54 votes

How is printing money different from taxing people?

I can see one difference between taxing the people and printing currency. Taxing the people only takes money away from the people in that country, as the people outside the country don't have to pay ...
Ekadh Singh - Reinstate Monica's user avatar
42 votes

How is printing money different from taxing people?

Taxation Taxes are usually paid on some sort of economic activity (earning income, purchasing goods or services, etc). In other words, they have value because the underlying activity has value. In ...
Machavity's user avatar
  • 48.4k
36 votes

How do governments keep track of their issued currency?

Bank notes have serial numbers. The mint keeps track of what's been issued, and also the quantity of notes that have been taken out of circulation and destroyed. Back accounts are another matter. In ...
pjc50's user avatar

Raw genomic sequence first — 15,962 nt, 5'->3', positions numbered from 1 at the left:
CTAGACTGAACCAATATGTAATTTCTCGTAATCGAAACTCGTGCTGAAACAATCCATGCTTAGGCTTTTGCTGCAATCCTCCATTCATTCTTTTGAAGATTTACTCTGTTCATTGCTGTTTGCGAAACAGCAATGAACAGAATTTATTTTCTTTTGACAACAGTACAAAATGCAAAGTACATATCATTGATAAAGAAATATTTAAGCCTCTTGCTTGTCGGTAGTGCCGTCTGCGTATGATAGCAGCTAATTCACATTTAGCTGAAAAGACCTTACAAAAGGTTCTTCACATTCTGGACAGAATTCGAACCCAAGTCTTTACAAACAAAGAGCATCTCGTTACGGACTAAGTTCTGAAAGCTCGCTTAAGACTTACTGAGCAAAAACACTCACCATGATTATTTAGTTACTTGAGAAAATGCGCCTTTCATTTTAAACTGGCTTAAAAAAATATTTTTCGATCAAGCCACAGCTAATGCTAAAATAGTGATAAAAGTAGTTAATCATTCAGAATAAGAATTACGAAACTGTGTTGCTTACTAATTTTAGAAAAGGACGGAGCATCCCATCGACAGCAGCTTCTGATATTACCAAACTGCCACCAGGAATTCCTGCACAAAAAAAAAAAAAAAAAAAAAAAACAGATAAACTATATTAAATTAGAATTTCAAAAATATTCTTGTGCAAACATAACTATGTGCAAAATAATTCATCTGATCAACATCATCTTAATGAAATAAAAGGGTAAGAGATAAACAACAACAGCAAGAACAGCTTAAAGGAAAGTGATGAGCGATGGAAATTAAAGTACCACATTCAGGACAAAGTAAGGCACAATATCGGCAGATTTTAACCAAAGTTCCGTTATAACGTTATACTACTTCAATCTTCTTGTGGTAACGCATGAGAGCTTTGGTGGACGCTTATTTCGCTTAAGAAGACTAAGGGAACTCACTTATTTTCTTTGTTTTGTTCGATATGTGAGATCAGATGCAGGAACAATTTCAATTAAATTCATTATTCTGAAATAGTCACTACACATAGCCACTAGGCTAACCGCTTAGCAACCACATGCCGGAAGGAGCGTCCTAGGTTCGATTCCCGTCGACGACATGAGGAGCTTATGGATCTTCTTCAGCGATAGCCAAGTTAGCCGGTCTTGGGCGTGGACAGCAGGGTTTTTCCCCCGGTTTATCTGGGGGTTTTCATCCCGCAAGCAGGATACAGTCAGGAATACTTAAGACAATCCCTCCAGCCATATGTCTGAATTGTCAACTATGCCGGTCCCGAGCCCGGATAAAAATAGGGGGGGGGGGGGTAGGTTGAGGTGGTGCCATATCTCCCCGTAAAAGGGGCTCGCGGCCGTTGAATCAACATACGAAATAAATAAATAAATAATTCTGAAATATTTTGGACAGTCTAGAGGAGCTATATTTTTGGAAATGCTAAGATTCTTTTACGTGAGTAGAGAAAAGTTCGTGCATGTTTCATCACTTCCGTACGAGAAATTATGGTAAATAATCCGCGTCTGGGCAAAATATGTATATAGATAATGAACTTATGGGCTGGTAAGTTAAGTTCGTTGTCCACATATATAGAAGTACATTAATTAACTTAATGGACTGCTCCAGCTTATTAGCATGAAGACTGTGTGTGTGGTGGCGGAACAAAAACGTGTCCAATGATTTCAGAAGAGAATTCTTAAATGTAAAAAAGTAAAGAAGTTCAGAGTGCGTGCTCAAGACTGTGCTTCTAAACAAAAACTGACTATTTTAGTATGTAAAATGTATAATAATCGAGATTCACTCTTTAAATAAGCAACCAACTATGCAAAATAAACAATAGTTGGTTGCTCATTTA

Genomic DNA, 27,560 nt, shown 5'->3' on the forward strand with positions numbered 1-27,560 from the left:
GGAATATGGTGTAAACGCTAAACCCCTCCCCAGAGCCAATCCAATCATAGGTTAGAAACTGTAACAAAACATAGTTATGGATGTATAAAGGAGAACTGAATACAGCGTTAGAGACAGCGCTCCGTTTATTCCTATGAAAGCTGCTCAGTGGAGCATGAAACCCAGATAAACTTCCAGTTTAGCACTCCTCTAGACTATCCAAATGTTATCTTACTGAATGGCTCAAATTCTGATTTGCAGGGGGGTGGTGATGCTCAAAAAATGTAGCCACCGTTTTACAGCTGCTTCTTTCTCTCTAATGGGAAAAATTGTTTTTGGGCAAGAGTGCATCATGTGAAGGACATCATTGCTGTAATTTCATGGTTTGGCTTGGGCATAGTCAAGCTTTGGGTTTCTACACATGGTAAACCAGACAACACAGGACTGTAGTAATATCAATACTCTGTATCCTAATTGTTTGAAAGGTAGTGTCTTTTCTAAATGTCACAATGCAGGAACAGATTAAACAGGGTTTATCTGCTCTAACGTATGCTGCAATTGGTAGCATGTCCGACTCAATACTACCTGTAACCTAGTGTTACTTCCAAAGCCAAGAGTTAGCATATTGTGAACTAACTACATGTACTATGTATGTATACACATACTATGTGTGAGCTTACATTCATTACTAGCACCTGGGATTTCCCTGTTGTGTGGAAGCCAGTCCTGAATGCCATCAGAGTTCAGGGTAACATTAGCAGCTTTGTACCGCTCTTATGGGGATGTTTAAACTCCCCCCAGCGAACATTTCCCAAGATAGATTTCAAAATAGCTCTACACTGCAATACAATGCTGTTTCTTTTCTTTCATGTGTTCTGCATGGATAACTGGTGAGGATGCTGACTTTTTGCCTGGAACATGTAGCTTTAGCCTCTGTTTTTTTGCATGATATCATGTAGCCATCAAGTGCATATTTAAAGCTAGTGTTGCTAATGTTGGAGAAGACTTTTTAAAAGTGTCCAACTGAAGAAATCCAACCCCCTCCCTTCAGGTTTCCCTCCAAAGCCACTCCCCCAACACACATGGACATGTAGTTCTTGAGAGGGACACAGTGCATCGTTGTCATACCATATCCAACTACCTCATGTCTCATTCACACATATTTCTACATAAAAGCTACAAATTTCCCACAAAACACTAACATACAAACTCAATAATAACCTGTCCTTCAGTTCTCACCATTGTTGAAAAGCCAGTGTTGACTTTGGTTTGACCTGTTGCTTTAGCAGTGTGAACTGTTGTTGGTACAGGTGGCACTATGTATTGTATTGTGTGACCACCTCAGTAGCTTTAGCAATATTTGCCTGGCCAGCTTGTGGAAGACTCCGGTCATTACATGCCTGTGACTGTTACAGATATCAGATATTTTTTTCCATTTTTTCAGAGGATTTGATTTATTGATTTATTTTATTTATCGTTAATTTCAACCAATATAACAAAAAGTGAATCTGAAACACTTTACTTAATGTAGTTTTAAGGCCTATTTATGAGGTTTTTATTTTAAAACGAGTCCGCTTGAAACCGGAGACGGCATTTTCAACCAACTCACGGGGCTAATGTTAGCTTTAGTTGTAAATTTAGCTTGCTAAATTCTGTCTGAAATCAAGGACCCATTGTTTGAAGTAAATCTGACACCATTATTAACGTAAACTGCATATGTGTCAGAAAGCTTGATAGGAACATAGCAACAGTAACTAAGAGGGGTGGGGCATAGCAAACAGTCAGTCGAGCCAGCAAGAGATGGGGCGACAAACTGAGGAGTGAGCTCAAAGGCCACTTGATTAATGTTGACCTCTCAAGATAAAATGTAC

• 22.1k
28 votes

How is printing money different from taxing people?

Even allowing for similarities, the two differ in at least one important aspect: The government controls its taxes, assuming it is efficient in collections. Therefore it can lower taxes rather ...
Italian Philosophers 4 Monica's user avatar
16 votes

How is printing money different from taxing people?

tl;dr– There are idealized-scenarios in which the government printing-cash would be largely equivalent to the government collecting taxes. This answer considers such an idealized-scenario, then ...
Nat's user avatar
  • 2,067
15 votes

The US has done lots of Quantitative Easing, so why does it not do the same for its debt?

Inflation When the Federal Reserve uses quantitative easing, it adds more money to banking ledgers and removes investment opportunities. The amount that they can do is limited by the reality of the ...
Brythan's user avatar
  • 89.6k
14 votes

How do governments keep track of their issued currency?

For example, I have $100 in the bank. I pay $50 to someone else, so the bank is supposed to take $50 away from me and add it to the other person's balance (or send it to their bank). How does the ...
Tanner Swett's user avatar
11 votes
Accepted

Why don't governments follow the "save in good times, spend in bad times" rule?